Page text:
I tweeted last week about the tiny percentage of publishers who provide accessibility information about their products. Since then, preparing for Thursday’s course on e-books and disabled readers – what to look for in accessibility statements, I started studying the accessibility statements that do exist. It has been a salutary experience.
At the risk of sounding repetitive, it’s back to food labelling again. I can tell at a glance if a pie or pizza costing £1.99 will suit my dietary needs. I have no idea if my university’s e-book platform or content (costing thousands of pounds) will meet my study needs.
With a few notable exceptions, most of the accessibility information you will find on a publisher or aggregator website falls into one of three categories:
1) technical information that claims compliance with one or other set of accessibility standards.
2) cultural information that explains how committed the organisation is to accessibility and how that commitment translates into working on a variety of projects.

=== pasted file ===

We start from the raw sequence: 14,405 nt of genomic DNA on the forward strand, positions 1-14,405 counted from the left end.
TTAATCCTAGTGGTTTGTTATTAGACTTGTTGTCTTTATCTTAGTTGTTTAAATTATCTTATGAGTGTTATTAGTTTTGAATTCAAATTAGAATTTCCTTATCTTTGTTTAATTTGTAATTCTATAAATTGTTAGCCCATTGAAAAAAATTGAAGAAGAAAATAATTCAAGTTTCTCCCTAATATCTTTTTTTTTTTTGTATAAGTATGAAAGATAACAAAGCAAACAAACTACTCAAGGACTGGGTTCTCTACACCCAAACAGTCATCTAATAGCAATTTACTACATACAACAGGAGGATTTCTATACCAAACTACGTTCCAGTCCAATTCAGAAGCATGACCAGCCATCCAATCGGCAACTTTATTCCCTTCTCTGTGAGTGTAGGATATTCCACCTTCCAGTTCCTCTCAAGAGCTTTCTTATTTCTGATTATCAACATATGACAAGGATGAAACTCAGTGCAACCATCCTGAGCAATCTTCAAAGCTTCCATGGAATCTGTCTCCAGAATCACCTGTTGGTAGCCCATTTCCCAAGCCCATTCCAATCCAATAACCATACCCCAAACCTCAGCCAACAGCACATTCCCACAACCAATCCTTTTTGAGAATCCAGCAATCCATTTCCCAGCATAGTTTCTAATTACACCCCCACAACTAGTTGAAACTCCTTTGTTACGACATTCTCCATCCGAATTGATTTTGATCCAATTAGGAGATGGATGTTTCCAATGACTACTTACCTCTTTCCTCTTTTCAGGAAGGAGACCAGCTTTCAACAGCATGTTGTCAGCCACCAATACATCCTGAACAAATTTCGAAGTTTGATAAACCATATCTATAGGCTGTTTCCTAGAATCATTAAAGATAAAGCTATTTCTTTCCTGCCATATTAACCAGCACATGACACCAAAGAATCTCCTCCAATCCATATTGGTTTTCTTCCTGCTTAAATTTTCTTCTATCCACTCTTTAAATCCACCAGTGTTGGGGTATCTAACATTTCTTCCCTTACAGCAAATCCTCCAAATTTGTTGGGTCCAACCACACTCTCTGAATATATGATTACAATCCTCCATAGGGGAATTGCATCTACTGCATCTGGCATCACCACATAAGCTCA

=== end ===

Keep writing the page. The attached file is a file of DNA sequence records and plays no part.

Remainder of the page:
3) a link for getting an accessible format or
4) misleading accessibility information that is actually about the accessibility of the supplier’s website rather than their product.
Ignoring number 4, the other three are the food labelling equivalents of
“We meet all major hygiene standards”
“We endeavour to only use the best ingredients” and
“Here’s a phone number for the company nutritionalist”
Even where I’ve found some good information (which I occasionally do) it has not necessarily been straightforward to find it. And – frustratingly – publishers that I know have a high accessibility commitment and a robustly accessible product are often failing to reflect it in the absence of practical guidance they provide about their files and how they can be used.
The 2018 ASPIRE ebook audit takes place from mid June to mid July. Dozens of university libraries will be auditing the accessibility information of as many educational suppliers (publishers and aggregators) as we can get to. We will be scoring them on the information provided, based on practical, verifiable user needs. If you are a supplier (or a librarian who knows and loves their suppliers) we strongly encourage you to get involved and make sure your score reflects your product, not a gap in your information.